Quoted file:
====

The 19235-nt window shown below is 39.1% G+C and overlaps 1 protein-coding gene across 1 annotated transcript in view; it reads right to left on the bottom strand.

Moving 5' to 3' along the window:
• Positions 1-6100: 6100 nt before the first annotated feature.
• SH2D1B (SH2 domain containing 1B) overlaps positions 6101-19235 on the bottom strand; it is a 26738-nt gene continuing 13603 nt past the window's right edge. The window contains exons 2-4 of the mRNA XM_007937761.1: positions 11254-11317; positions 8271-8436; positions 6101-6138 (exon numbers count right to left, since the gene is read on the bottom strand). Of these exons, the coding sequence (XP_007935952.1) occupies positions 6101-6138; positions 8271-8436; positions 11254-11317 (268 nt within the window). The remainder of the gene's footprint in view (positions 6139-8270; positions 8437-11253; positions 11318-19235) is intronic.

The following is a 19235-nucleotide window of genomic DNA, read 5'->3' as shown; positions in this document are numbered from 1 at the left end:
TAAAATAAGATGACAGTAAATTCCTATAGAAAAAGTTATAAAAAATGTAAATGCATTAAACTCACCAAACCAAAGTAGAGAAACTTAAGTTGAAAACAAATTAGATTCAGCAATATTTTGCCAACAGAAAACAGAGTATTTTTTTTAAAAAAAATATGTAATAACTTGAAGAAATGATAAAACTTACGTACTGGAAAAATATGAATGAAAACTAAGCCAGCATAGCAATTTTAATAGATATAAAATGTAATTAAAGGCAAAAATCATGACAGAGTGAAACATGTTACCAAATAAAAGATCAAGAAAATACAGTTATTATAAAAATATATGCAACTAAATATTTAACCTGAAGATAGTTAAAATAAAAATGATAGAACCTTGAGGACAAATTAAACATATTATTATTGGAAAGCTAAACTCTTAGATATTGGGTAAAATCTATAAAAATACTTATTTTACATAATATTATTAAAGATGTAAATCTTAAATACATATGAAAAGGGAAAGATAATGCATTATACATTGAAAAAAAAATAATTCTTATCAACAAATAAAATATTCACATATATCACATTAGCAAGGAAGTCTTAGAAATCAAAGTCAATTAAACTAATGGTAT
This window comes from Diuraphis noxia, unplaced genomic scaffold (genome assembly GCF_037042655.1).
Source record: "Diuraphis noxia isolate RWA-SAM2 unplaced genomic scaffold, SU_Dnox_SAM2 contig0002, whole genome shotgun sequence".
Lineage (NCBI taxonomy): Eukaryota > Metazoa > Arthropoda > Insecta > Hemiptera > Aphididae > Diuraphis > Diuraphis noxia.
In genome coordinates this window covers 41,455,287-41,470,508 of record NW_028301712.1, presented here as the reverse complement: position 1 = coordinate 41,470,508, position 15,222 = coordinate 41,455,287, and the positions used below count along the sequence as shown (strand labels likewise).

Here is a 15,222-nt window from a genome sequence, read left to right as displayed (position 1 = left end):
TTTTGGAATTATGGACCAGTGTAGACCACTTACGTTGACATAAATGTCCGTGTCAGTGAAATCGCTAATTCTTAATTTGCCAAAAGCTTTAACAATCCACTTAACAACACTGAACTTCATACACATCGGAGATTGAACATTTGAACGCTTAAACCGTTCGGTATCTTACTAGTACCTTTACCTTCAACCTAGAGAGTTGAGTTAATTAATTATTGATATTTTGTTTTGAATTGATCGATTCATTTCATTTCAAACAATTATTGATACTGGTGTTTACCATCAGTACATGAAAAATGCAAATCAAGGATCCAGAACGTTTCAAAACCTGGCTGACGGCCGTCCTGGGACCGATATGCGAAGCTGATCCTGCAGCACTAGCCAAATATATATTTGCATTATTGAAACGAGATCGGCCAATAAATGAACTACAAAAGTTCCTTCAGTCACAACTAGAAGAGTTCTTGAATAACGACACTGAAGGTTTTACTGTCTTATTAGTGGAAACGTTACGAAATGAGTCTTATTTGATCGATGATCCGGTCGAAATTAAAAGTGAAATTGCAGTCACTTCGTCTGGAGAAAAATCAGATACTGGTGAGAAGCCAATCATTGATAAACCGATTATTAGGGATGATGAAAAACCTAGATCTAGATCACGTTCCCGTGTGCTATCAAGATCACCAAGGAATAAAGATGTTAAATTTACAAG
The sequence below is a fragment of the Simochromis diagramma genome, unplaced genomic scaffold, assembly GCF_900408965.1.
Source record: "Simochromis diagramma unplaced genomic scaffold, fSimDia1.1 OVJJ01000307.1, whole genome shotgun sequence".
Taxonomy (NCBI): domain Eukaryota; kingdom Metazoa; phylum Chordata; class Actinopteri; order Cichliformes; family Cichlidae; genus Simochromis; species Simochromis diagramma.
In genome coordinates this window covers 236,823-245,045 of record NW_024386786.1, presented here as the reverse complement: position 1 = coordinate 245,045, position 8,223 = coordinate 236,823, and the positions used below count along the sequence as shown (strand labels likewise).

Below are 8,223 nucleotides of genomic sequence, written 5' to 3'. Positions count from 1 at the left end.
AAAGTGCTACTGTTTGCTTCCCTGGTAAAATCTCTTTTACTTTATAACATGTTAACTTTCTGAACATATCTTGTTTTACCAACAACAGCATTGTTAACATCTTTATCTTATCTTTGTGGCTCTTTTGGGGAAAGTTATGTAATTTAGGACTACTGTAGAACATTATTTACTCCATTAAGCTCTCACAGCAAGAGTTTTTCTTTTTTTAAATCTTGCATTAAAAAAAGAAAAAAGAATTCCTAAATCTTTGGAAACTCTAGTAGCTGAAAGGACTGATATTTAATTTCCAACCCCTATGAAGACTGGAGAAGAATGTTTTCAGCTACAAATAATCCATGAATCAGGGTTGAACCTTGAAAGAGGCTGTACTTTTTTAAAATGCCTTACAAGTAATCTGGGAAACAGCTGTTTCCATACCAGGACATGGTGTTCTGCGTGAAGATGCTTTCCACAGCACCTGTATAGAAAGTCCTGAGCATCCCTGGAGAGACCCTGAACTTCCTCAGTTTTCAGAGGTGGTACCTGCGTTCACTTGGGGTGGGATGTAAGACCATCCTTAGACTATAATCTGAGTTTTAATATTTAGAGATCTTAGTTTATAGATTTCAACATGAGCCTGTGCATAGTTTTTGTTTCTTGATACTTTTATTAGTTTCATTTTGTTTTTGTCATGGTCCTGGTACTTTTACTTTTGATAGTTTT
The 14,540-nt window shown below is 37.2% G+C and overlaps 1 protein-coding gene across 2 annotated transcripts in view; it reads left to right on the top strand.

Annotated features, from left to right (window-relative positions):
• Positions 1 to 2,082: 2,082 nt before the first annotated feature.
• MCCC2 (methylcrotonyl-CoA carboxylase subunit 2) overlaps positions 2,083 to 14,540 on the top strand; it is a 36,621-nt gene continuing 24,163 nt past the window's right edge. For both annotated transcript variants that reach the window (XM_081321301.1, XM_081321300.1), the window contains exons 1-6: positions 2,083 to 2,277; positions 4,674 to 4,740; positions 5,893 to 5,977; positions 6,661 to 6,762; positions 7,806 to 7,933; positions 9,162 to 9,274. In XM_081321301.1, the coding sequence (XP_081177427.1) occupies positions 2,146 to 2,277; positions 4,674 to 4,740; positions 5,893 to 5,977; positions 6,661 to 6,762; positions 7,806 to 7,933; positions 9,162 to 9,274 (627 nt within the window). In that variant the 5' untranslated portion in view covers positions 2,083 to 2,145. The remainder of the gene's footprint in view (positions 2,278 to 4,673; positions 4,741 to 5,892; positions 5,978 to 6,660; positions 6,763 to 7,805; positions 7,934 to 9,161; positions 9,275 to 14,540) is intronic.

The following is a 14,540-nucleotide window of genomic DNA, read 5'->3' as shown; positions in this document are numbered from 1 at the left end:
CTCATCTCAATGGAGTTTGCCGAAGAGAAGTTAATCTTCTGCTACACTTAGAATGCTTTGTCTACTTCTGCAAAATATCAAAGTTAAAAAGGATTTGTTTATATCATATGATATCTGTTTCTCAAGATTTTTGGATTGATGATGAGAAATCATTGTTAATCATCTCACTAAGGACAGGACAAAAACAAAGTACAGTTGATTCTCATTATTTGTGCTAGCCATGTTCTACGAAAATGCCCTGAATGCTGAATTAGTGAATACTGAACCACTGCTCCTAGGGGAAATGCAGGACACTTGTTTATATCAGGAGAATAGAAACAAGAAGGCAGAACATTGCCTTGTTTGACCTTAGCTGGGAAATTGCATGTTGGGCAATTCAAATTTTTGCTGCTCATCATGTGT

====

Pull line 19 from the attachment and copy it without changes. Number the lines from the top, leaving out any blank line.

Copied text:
The 14,540-nt window shown below is 37.2% G+C and overlaps 1 protein-coding gene across 2 annotated transcripts in view; it reads left to right on the top strand.